When I was in 8th grade, my English teacher asked everyone in the class to come up with parts of a story, a character’s name, a setting, and something else which I can’t remember. Anyway, I picked some generic name, but my setting was “3rd Ypres, Passchendaele 1917.” The teacher then split each of the items up, put them in a hat, and had people pick from this random assortment to put together a story. I still remember the look on the one girl’s face who had to try to figure out what to do with my setting…
Aerial photos of the village of Passchendaele, Belgium, before and after the Third Battle of Ypres, 1917:
Bent double, like old beggars under sacks, Knock-kneed, coughing like hags, we cursed through sludge, Till on the haunting flares we turned our backs And towards our distant rest began to trudge. Men marched asleep. Many had lost their boots But limped on, blood-shod. All went lame; all blind; Drunk with fatigue; deaf even to the hoots Of disappointed shells that dropped behind.
GAS! Gas! Quick, boys!– An ecstasy of fumbling, Fitting the clumsy helmets just in time; But someone still was yelling out and stumbling And floundering like a man in fire or lime.– Dim, through the misty panes and thick green light As under a green sea, I saw him drowning.
In all my dreams, before my helpless sight, He plunges at me, guttering, choking, drowning.
If in some smothering dreams you too could pace Behind the wagon that we flung him in, And watch the white eyes writhing in his face, His hanging face, like a devil’s sick of sin; If you could hear, at every jolt, the blood Come gargling from the froth-corrupted lungs, Obscene as cancer, bitter as the cud Of vile, incurable sores on innocent tongues,– My friend, you would not tell with such high zest To children ardent for some desperate glory, The old Lie: Dulce et decorum est Pro patria mori.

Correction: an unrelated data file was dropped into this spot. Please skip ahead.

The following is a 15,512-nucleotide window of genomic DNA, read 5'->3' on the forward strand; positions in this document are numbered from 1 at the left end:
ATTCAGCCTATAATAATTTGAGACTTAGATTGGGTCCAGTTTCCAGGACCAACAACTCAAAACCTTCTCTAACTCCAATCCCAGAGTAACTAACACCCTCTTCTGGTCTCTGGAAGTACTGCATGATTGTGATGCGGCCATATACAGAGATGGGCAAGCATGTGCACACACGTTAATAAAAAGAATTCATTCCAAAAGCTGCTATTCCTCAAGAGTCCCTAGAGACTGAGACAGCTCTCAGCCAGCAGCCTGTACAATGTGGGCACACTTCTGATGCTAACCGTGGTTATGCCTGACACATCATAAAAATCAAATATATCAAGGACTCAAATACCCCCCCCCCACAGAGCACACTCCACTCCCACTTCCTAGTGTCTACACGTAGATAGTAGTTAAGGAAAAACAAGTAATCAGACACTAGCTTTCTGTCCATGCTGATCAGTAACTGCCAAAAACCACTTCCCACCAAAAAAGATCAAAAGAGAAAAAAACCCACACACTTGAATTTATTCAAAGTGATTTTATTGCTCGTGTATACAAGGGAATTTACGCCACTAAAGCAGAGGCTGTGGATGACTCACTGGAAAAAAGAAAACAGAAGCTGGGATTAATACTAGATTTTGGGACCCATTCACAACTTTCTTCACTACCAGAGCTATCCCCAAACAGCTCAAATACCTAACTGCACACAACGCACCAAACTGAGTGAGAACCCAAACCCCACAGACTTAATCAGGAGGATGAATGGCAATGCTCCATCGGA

-Dulce Et Decorum Est by Wilfred Owen
Lieutenant-Colonel Edward Harrison (1869–1918) was a British pharmaceutical chemist who gave his life in the First World War to save troops from gas attacks. He tried to join up when war broke out, but was refused as he was in his forties at the time. Later, however, he was accepted into a Pals Battalion. Chemical warfare surfaced after Germany first tested chlorine gas in Ypres in 1915, and when the British War Office gathered a team of chemists to research the threat, Harrison was a key member. In 1916, he produced the first box respirator, and he and his team tested it themselves—they locked themselves in a room with lethal chemical agents to prove the mask’s efficiency. The development and perfection of the mask led to promotions and distinctions for Harrison, but after working tirelessly and exposing himself to horrific hazards, he died from pneumonia only a week before the Armistice was signed. Winston Churchill wrote to Harrison’s widow offering his sympathies and his deepest admiration—because although it cost Harrison his own life, his invention saved millions more.